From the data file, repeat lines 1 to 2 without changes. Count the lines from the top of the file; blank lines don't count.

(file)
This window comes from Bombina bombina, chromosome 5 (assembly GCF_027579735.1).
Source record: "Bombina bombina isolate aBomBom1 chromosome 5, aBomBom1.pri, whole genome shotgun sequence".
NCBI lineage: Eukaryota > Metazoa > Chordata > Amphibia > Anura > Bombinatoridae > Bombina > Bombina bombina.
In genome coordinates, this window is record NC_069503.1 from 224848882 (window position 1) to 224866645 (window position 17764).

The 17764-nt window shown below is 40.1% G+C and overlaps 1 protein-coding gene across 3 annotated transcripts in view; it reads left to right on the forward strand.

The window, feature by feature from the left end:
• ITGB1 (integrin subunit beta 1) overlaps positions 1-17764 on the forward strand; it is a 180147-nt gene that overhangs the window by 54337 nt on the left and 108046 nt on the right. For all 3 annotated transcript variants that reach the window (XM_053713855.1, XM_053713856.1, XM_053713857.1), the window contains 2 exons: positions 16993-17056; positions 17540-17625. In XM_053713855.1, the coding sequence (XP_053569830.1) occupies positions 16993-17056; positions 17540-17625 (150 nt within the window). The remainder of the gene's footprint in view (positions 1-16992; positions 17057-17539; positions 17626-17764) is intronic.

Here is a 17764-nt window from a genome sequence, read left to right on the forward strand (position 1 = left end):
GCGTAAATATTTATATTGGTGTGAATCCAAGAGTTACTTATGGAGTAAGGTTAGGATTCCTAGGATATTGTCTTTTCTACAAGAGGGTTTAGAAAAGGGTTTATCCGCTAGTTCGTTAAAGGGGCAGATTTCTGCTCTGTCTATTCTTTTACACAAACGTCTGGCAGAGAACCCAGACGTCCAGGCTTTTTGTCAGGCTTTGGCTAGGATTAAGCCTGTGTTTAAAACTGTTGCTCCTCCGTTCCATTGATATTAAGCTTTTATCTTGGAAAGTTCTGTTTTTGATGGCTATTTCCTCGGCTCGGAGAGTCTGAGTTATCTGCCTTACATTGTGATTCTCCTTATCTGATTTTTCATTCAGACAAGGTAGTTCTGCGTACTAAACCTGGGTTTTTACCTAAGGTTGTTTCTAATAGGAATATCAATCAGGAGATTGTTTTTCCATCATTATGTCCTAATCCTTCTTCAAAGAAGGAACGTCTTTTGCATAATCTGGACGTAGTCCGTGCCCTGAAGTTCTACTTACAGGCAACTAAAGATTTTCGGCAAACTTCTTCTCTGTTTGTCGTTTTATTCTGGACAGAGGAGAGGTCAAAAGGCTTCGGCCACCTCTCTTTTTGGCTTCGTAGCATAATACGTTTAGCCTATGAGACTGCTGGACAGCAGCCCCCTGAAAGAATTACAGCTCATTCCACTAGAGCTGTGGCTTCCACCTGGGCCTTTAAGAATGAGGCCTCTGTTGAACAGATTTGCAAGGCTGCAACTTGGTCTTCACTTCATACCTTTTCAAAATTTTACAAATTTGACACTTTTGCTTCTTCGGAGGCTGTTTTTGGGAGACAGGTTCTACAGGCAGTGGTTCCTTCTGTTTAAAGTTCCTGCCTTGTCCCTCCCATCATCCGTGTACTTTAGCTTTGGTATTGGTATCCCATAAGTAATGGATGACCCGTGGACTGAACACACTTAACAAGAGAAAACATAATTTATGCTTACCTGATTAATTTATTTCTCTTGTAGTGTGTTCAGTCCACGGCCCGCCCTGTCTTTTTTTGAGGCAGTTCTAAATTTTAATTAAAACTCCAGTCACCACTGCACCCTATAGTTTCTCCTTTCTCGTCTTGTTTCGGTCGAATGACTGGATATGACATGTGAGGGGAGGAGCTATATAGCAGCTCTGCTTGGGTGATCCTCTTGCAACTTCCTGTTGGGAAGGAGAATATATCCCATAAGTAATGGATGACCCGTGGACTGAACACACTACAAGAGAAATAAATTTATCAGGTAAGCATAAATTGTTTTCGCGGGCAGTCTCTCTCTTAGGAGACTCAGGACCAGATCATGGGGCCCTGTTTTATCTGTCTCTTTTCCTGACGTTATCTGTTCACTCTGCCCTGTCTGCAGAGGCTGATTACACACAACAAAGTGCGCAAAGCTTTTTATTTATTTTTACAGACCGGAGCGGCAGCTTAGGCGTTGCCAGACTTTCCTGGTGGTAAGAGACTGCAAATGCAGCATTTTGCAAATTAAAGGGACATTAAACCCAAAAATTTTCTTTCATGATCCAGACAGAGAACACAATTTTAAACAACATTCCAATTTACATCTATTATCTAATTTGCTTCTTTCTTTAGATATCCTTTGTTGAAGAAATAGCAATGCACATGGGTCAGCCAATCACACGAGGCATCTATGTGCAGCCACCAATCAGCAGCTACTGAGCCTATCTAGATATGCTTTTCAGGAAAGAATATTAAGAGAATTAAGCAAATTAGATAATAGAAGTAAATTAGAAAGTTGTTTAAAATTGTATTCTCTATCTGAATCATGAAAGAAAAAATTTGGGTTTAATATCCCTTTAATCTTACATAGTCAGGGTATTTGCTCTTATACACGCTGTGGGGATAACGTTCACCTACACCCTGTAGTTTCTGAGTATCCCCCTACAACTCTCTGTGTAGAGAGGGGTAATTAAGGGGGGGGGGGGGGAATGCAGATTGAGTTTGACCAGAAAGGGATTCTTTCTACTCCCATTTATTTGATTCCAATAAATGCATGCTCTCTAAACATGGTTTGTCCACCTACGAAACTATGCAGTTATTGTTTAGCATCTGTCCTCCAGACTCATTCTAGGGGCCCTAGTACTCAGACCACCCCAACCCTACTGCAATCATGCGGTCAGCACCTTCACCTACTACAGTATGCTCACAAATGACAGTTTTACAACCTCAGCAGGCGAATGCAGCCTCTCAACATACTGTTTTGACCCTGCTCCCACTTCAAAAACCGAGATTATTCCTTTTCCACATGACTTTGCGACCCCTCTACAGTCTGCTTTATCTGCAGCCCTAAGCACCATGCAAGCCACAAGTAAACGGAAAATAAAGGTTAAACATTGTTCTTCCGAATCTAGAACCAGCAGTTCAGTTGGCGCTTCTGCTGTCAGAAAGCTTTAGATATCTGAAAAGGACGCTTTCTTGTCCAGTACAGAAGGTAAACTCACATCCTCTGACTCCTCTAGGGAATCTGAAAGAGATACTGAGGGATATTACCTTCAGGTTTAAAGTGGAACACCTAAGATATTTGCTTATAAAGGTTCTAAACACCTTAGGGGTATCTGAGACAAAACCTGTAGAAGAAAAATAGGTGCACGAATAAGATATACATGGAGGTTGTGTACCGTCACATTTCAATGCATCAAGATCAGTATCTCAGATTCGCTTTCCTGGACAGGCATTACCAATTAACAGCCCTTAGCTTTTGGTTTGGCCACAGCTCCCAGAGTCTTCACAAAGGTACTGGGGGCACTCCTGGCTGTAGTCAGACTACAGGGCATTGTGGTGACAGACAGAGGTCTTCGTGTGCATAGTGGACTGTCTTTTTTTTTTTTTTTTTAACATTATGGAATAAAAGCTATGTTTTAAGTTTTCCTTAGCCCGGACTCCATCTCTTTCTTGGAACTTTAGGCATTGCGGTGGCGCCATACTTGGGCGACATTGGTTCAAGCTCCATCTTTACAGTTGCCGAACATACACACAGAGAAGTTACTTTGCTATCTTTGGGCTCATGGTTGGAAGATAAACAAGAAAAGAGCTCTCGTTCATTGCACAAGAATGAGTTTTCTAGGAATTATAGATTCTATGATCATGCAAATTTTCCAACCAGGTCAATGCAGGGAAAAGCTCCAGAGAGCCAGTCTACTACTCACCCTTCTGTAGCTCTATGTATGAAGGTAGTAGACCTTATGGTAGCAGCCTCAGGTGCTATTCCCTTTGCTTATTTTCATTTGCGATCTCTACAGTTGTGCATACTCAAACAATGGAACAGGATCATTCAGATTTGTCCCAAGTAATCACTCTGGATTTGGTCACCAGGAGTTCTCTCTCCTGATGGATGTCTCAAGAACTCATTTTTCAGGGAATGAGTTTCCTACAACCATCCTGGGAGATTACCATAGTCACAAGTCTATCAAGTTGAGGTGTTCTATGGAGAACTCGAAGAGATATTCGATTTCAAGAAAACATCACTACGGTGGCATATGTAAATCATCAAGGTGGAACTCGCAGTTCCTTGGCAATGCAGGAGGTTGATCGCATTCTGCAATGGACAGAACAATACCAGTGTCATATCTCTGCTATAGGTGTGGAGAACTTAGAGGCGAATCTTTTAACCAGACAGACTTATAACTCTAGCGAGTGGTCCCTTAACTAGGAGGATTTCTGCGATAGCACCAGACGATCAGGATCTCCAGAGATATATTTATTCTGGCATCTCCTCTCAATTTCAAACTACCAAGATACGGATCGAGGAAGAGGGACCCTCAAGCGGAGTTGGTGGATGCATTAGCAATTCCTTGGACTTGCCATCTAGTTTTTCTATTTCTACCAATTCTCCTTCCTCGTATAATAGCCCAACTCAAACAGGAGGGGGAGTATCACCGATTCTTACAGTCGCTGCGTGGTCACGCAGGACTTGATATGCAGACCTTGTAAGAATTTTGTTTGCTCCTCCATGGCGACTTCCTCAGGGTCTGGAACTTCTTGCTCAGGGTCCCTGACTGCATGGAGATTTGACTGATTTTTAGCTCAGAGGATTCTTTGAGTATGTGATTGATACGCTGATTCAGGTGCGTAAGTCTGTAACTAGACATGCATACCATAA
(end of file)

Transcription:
This window comes from Bombina bombina, chromosome 5 (assembly GCF_027579735.1).
Source record: "Bombina bombina isolate aBomBom1 chromosome 5, aBomBom1.pri, whole genome shotgun sequence".